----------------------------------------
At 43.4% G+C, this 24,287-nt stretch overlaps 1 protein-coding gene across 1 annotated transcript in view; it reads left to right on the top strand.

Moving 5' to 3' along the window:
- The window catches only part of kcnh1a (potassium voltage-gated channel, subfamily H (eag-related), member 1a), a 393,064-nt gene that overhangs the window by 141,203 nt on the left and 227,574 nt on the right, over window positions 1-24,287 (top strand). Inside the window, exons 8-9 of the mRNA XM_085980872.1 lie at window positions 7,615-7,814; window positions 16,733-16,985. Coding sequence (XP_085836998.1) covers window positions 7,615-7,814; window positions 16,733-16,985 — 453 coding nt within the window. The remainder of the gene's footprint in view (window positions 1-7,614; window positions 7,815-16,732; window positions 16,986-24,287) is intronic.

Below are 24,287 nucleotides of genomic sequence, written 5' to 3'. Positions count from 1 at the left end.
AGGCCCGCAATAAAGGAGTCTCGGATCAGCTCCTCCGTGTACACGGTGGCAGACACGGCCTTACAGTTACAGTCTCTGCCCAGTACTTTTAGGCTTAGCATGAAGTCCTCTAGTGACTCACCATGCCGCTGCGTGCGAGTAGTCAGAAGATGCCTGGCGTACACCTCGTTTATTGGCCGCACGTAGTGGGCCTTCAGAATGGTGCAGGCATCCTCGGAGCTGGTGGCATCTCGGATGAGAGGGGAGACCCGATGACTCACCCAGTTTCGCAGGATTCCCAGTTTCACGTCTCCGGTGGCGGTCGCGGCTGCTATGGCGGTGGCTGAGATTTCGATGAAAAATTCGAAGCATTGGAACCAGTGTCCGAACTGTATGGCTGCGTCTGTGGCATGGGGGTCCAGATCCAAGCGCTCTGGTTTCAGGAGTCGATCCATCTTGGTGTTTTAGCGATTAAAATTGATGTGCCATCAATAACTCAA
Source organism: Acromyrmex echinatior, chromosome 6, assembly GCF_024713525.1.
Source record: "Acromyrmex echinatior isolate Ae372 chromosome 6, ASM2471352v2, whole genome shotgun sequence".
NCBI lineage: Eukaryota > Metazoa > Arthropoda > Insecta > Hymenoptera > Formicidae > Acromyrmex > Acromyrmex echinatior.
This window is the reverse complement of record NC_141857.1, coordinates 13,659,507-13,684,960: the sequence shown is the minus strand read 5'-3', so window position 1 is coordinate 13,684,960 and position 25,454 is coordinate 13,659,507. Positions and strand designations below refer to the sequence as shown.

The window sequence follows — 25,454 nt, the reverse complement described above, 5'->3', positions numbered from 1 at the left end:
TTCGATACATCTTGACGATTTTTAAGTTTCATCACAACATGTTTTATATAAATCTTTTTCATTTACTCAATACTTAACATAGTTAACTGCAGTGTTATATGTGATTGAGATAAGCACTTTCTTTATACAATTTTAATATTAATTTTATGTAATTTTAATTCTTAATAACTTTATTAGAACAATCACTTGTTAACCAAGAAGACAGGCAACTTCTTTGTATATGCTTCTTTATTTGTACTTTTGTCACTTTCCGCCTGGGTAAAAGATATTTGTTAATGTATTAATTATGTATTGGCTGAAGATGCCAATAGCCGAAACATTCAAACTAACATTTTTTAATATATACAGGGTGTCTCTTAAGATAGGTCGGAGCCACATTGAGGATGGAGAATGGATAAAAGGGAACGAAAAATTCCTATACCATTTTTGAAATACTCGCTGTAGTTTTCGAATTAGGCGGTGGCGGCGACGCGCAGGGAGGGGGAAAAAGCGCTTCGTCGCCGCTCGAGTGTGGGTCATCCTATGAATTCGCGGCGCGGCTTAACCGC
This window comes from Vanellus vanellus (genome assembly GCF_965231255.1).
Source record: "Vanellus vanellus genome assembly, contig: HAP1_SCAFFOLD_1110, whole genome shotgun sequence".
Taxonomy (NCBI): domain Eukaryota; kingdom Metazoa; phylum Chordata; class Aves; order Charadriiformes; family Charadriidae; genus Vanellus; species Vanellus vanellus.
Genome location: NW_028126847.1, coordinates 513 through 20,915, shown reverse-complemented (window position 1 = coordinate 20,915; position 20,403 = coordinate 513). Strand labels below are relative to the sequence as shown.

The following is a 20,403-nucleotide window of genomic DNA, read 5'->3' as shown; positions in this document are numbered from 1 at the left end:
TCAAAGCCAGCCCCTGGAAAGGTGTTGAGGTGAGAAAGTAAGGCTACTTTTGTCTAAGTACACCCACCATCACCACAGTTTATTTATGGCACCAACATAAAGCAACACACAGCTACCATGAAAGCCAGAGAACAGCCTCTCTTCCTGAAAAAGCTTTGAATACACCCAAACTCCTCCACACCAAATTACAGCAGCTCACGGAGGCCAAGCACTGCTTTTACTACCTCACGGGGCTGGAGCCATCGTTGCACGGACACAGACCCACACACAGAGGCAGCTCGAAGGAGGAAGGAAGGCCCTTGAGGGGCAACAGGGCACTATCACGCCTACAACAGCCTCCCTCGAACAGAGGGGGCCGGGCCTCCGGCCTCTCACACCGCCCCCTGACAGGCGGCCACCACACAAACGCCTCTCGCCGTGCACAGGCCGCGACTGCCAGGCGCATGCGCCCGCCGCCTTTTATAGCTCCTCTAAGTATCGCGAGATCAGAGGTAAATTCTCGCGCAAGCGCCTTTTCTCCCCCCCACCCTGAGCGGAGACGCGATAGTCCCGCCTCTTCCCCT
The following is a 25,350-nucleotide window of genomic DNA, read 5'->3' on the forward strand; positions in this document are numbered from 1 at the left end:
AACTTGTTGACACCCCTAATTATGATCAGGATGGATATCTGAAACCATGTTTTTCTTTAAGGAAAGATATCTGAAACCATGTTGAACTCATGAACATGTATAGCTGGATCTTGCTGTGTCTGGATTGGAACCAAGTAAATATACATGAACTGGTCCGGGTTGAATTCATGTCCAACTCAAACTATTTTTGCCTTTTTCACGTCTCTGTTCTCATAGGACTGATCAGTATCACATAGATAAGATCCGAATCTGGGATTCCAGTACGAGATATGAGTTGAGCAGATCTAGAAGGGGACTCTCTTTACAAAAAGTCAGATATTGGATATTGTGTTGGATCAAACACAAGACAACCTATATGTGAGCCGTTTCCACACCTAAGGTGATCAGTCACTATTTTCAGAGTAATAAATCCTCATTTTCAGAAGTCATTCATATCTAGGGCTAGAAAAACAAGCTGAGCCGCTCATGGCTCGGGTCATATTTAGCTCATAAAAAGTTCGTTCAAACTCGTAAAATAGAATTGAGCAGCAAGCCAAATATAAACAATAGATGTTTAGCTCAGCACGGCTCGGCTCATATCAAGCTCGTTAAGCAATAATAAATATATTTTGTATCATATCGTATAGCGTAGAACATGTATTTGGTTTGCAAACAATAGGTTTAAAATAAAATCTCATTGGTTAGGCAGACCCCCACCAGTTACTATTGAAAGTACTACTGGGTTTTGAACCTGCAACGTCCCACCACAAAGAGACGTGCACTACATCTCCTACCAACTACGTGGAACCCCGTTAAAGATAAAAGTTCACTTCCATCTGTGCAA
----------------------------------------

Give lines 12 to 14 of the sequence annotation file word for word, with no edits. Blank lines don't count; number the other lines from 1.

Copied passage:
This window comes from Vanellus vanellus (genome assembly GCF_965231255.1).
Source record: "Vanellus vanellus genome assembly, contig: HAP1_SCAFFOLD_1110, whole genome shotgun sequence".
Taxonomy (NCBI): domain Eukaryota; kingdom Metazoa; phylum Chordata; class Aves; order Charadriiformes; family Charadriidae; genus Vanellus; species Vanellus vanellus.